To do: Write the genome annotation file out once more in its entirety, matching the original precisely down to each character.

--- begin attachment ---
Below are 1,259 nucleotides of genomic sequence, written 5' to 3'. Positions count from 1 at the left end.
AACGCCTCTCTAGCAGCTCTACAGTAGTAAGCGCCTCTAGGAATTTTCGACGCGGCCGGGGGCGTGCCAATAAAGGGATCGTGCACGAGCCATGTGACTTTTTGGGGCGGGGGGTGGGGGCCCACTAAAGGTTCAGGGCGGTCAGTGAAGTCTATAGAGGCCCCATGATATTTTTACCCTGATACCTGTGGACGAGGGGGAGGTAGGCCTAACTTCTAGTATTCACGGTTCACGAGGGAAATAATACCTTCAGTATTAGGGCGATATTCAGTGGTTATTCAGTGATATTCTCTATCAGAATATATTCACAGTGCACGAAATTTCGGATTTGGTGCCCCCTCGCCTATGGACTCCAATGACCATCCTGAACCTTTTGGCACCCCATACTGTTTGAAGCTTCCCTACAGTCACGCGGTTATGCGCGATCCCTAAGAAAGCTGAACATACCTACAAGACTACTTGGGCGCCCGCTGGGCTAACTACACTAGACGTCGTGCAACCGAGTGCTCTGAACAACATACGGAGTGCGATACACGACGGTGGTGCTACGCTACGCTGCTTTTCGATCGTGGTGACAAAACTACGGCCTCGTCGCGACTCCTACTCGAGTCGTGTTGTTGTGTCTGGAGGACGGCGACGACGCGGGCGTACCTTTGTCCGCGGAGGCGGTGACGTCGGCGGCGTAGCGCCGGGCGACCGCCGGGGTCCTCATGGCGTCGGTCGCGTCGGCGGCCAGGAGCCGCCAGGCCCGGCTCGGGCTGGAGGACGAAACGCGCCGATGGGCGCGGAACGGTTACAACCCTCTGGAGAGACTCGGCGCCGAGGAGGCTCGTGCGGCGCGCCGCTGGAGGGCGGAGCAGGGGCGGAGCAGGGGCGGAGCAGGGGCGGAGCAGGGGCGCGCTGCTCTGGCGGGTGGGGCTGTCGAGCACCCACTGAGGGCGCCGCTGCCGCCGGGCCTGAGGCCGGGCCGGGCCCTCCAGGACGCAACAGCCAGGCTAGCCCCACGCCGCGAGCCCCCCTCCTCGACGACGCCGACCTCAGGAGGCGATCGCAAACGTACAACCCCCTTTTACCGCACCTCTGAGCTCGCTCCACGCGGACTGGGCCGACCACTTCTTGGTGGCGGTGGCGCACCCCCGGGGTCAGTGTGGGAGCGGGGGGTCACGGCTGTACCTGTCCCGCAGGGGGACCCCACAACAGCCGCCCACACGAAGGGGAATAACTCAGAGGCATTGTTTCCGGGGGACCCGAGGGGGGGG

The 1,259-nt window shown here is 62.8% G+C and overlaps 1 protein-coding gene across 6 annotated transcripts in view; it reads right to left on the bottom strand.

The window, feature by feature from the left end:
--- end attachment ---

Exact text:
Below are 1,259 nucleotides of genomic sequence, written 5' to 3'. Positions count from 1 at the left end.
AACGCCTCTCTAGCAGCTCTACAGTAGTAAGCGCCTCTAGGAATTTTCGACGCGGCCGGGGGCGTGCCAATAAAGGGATCGTGCACGAGCCATGTGACTTTTTGGGGCGGGGGGTGGGGGCCCACTAAAGGTTCAGGGCGGTCAGTGAAGTCTATAGAGGCCCCATGATATTTTTACCCTGATACCTGTGGACGAGGGGGAGGTAGGCCTAACTTCTAGTATTCACGGTTCACGAGGGAAATAATACCTTCAGTATTAGGGCGATATTCAGTGGTTATTCAGTGATATTCTCTATCAGAATATATTCACAGTGCACGAAATTTCGGATTTGGTGCCCCCTCGCCTATGGACTCCAATGACCATCCTGAACCTTTTGGCACCCCATACTGTTTGAAGCTTCCCTACAGTCACGCGGTTATGCGCGATCCCTAAGAAAGCTGAACATACCTACAAGACTACTTGGGCGCCCGCTGGGCTAACTACACTAGACGTCGTGCAACCGAGTGCTCTGAACAACATACGGAGTGCGATACACGACGGTGGTGCTACGCTACGCTGCTTTTCGATCGTGGTGACAAAACTACGGCCTCGTCGCGACTCCTACTCGAGTCGTGTTGTTGTGTCTGGAGGACGGCGACGACGCGGGCGTACCTTTGTCCGCGGAGGCGGTGACGTCGGCGGCGTAGCGCCGGGCGACCGCCGGGGTCCTCATGGCGTCGGTCGCGTCGGCGGCCAGGAGCCGCCAGGCCCGGCTCGGGCTGGAGGACGAAACGCGCCGATGGGCGCGGAACGGTTACAACCCTCTGGAGAGACTCGGCGCCGAGGAGGCTCGTGCGGCGCGCCGCTGGAGGGCGGAGCAGGGGCGGAGCAGGGGCGGAGCAGGGGCGGAGCAGGGGCGCGCTGCTCTGGCGGGTGGGGCTGTCGAGCACCCACTGAGGGCGCCGCTGCCGCCGGGCCTGAGGCCGGGCCGGGCCCTCCAGGACGCAACAGCCAGGCTAGCCCCACGCCGCGAGCCCCCCTCCTCGACGACGCCGACCTCAGGAGGCGATCGCAAACGTACAACCCCCTTTTACCGCACCTCTGAGCTCGCTCCACGCGGACTGGGCCGACCACTTCTTGGTGGCGGTGGCGCACCCCCGGGGTCAGTGTGGGAGCGGGGGGTCACGGCTGTACCTGTCCCGCAGGGGGACCCCACAACAGCCGCCCACACGAAGGGGAATAACTCAGAGGCATTGTTTCCGGGGGACCCGAGGGGGGGG

The 1,259-nt window shown here is 62.8% G+C and overlaps 1 protein-coding gene across 6 annotated transcripts in view; it reads right to left on the bottom strand.

The window, feature by feature from the left end: